Three months ago, most everyone had written off Tom Perriello’s congressional campaign.

He was behind 30 percentage points in the polls. Victory would be near impossible — or so everyone thought.

After a night of watching election returns that were as volatile as the Dow Jones Industrials Index, Perriello ’96 LAW ’01 was on his way to representing Virginia’s 5th Congressional District. In an monumentally close race, Perriello was shown leading his opponent, Republican Rep. Virgil Goode, by a mere 31 votes with all precincts reporting, in unofficial results provided by the Virginia Board of Elections at 3:37 p.m. Wednesday.

CNN reported Perriello leading by 80 votes at 10:45 p.m. Wednesday.

Perriello credited this turn of events to a new style of Virginia Democrats, that of Mark Warner and Jim Webb, which he said focuses on putting real solutions on the table.

The small separation between the two candidates ­— just two-hundredths of a percent — is well within the .5 percent margin that would allow the Commonwealth to foot the bill for a recount. Under Virginia law, a recount would have to wait until after Nov. 24, when the Board of Elections is expected to certify the results, whereupon Goode could ask for a recount.

In an interview with the News Wednesday Night, Perriello said he is committed to seeing every ballot tallied. Still, once all the dust settles, Perriello said he believes his campaign will have pulled off one of the biggest upsets of the year.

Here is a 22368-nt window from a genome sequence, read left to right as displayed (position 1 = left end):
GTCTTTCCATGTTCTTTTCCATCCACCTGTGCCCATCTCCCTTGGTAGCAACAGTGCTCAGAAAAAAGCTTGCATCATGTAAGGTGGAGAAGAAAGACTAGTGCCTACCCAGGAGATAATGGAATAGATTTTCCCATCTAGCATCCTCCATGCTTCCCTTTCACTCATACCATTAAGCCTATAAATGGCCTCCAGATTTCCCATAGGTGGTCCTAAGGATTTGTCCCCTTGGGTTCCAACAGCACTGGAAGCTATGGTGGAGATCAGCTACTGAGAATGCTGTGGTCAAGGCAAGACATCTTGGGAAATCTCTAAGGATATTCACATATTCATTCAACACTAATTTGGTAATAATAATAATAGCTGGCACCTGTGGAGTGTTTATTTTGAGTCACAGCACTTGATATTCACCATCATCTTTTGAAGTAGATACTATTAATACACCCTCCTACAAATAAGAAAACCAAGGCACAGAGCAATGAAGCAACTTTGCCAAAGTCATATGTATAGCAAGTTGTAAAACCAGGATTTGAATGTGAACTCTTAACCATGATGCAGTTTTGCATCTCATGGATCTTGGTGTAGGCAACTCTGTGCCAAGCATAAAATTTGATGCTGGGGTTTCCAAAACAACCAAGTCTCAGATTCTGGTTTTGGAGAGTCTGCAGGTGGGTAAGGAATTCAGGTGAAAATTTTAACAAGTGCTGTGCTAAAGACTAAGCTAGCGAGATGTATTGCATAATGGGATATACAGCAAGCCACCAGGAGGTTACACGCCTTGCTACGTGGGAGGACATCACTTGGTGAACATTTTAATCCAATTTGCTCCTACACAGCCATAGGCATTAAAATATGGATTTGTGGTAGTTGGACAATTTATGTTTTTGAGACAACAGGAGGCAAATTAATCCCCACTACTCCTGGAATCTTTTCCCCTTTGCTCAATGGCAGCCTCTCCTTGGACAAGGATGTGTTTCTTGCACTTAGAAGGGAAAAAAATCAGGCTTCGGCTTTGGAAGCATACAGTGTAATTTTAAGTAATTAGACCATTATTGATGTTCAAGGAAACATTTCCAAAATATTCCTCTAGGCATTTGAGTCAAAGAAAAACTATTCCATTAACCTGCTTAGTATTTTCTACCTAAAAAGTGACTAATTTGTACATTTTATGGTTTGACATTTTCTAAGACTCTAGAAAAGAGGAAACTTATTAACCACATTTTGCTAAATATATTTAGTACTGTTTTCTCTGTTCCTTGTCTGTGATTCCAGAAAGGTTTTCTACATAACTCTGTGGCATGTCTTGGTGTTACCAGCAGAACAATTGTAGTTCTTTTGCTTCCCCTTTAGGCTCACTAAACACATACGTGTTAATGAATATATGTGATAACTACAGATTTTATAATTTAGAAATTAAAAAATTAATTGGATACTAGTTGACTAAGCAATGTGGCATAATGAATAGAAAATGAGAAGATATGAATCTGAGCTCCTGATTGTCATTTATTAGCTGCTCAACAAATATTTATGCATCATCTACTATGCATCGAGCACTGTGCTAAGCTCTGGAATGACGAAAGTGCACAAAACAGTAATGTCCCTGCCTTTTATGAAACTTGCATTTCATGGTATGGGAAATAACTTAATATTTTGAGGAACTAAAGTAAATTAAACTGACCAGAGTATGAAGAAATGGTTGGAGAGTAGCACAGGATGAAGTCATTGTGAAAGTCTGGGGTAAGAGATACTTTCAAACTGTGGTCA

Brian Bills ’11, special assistant to the candidate on the Perriello campaign, was similarly confident in an interview Wednesday night.

“We have been gaining all day,” Bills said of Perriello’s move past Goode in returns today. “No one has a clue about what will happen with the provisional ballots, but we think they will swing our way.”

On Tuesday night, the Associated Press called the race Perriello, then retracted their projection after it became apparent that there were several malfunctions in the voter tallying system. By Wednesday morning, those glitches had been corrected, but the status of some absentee and provisional ballots still needs to be determined.

“It’s been a dramatic 24 hours,” Perriello said. “We haven’t slept for a while.”

Goode held a conference call with reporters on Wednesday morning and expressed confidence in winning the campaign, according to the Richmond Times-Dispatch. He did not, however, rule out involving lawyers in the dispute. (A spokesperson for Goode was unavailable for comment Wednesday evening.)

Republican Minority Deputy Whip Rep. Eric Cantor told the Richmond Times-Dispatch on Wednesday that Goode has the full backing of the GOP House Caucus.

If Perriello ends up victorious, Democrats would hold a majority of seats in Virginia’s congressional delegation for the first time since the 106th Congress.